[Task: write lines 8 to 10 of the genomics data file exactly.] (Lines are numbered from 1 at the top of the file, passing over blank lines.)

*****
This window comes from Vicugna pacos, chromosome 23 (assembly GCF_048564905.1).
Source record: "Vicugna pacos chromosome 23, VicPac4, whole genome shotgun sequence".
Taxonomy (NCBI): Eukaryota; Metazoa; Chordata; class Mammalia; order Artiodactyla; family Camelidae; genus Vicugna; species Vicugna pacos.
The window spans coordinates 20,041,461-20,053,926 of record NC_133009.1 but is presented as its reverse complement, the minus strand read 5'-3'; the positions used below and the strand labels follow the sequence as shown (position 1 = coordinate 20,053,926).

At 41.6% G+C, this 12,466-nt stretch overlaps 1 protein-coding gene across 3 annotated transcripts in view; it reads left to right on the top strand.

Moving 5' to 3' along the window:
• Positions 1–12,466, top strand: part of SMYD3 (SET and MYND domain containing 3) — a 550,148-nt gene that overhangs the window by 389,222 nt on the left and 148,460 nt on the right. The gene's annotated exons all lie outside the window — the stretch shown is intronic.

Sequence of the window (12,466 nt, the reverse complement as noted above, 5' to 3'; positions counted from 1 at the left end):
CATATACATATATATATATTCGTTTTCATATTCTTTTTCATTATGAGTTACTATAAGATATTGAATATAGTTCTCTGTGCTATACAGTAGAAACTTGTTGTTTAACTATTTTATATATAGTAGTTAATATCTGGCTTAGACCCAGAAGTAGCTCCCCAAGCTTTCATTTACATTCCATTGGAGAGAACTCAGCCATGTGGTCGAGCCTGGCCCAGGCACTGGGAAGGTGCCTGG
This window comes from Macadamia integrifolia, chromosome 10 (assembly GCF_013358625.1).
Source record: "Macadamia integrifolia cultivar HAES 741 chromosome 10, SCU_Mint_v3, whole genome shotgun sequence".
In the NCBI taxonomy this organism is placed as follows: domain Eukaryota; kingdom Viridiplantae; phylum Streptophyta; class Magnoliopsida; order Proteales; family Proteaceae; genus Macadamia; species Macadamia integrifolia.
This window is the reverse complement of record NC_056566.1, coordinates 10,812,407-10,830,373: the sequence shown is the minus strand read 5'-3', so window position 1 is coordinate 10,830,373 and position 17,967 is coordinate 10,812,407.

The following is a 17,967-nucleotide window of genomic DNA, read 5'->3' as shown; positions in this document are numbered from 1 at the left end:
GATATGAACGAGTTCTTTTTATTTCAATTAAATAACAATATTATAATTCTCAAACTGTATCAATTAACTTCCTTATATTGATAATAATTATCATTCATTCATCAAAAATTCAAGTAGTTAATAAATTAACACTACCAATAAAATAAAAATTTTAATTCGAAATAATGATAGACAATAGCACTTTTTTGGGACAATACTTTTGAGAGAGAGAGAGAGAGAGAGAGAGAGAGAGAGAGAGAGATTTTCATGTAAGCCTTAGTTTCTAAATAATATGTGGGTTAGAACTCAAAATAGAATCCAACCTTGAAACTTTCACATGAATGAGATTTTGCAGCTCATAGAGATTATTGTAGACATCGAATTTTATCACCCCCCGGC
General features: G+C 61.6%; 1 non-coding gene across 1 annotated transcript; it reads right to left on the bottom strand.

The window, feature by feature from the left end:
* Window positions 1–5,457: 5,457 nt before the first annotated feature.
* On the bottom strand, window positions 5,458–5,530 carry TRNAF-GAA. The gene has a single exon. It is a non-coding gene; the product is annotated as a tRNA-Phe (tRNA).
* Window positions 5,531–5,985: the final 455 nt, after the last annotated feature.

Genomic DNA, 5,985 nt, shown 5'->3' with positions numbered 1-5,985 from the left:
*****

Sequence of the window (12,466 nt, the reverse complement as noted above, 5' to 3'; positions counted from 1 at the left end):
CATATACATATATATATATTCGTTTTCATATTCTTTTTCATTATGAGTTACTATAAGATATTGAATATAGTTCTCTGTGCTATACAGTAGAAACTTGTTGTTTAACTATTTTATATATAGTAGTTAATATCTGGCTTAGACCCAGAAGTAGCTCCCCAAGCTTTCATTTACATTCCATTGGAGAGAACTCAGCCATGTGGTCGAGCCTGGCCCAGGCACTGGGAAGGTGCCTGG
This window comes from Macadamia integrifolia, chromosome 10 (assembly GCF_013358625.1).